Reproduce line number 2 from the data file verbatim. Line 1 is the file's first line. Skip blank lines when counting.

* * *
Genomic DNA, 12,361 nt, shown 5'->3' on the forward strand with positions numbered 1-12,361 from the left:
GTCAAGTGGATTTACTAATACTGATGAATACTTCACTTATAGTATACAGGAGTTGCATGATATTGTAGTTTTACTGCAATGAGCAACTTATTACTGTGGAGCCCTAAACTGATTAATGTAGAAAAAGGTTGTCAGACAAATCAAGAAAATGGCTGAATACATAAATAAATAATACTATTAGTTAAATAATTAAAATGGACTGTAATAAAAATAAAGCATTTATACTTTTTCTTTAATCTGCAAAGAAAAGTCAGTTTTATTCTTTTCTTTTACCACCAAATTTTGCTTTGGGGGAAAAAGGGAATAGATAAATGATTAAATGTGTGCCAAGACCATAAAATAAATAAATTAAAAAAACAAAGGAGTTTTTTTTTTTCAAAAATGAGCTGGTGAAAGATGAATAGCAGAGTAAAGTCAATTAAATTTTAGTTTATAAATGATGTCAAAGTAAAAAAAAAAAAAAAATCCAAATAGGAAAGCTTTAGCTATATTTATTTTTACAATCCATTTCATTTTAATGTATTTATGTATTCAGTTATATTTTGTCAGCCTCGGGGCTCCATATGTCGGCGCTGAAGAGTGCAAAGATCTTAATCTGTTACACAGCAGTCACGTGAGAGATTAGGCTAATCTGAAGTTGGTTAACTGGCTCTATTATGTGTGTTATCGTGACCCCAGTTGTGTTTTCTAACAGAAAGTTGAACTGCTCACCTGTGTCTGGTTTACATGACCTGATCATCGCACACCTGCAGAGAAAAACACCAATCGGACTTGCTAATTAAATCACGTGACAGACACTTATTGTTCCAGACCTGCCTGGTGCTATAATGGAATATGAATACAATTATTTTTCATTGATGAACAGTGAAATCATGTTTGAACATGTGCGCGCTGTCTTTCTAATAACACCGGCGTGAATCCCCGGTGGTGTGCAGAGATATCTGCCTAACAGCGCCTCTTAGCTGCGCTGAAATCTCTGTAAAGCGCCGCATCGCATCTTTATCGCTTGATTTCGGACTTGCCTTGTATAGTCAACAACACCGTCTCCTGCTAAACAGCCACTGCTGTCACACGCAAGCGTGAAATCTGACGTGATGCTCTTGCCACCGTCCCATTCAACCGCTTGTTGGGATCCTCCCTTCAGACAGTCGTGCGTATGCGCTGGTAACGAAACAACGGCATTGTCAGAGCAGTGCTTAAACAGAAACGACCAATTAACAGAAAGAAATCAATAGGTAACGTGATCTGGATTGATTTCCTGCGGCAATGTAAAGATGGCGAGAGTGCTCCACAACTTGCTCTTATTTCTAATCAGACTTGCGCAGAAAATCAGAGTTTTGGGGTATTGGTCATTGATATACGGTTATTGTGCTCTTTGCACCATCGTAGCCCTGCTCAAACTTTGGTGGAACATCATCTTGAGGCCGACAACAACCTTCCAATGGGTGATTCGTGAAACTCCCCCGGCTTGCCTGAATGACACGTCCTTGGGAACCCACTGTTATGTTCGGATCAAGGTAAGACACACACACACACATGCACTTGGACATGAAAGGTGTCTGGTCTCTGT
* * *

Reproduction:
GTCAAGTGGATTTACTAATACTGATGAATACTTCACTTATAGTATACAGGAGTTGCATGATATTGTAGTTTTACTGCAATGAGCAACTTATTACTGTGGAGCCCTAAACTGATTAATGTAGAAAAAGGTTGTCAGACAAATCAAGAAAATGGCTGAATACATAAATAAATAATACTATTAGTTAAATAATTAAAATGGACTGTAATAAAAATAAAGCATTTATACTTTTTCTTTAATCTGCAAAGAAAAGTCAGTTTTATTCTTTTCTTTTACCACCAAATTTTGCTTTGGGGGAAAAAGGGAATAGATAAATGATTAAATGTGTGCCAAGACCATAAAATAAATAAATTAAAAAAACAAAGGAGTTTTTTTTTTTCAAAAATGAGCTGGTGAAAGATGAATAGCAGAGTAAAGTCAATTAAATTTTAGTTTATAAATGATGTCAAAGTAAAAAAAAAAAAAAAATCCAAATAGGAAAGCTTTAGCTATATTTATTTTTACAATCCATTTCATTTTAATGTATTTATGTATTCAGTTATATTTTGTCAGCCTCGGGGCTCCATATGTCGGCGCTGAAGAGTGCAAAGATCTTAATCTGTTACACAGCAGTCACGTGAGAGATTAGGCTAATCTGAAGTTGGTTAACTGGCTCTATTATGTGTGTTATCGTGACCCCAGTTGTGTTTTCTAACAGAAAGTTGAACTGCTCACCTGTGTCTGGTTTACATGACCTGATCATCGCACACCTGCAGAGAAAAACACCAATCGGACTTGCTAATTAAATCACGTGACAGACACTTATTGTTCCAGACCTGCCTGGTGCTATAATGGAATATGAATACAATTATTTTTCATTGATGAACAGTGAAATCATGTTTGAACATGTGCGCGCTGTCTTTCTAATAACACCGGCGTGAATCCCCGGTGGTGTGCAGAGATATCTGCCTAACAGCGCCTCTTAGCTGCGCTGAAATCTCTGTAAAGCGCCGCATCGCATCTTTATCGCTTGATTTCGGACTTGCCTTGTATAGTCAACAACACCGTCTCCTGCTAAACAGCCACTGCTGTCACACGCAAGCGTGAAATCTGACGTGATGCTCTTGCCACCGTCCCATTCAACCGCTTGTTGGGATCCTCCCTTCAGACAGTCGTGCGTATGCGCTGGTAACGAAACAACGGCATTGTCAGAGCAGTGCTTAAACAGAAACGACCAATTAACAGAAAGAAATCAATAGGTAACGTGATCTGGATTGATTTCCTGCGGCAATGTAAAGATGGCGAGAGTGCTCCACAACTTGCTCTTATTTCTAATCAGACTTGCGCAGAAAATCAGAGTTTTGGGGTATTGGTCATTGATATACGGTTATTGTGCTCTTTGCACCATCGTAGCCCTGCTCAAACTTTGGTGGAACATCATCTTGAGGCCGACAACAACCTTCCAATGGGTGATTCGTGAAACTCCCCCGGCTTGCCTGAATGACACGTCCTTGGGAACCCACTGTTATGTTCGGATCAAGGTAAGACACACACACACACATGCACTTGGACATGAAAGGTGTCTGGTCTCTGT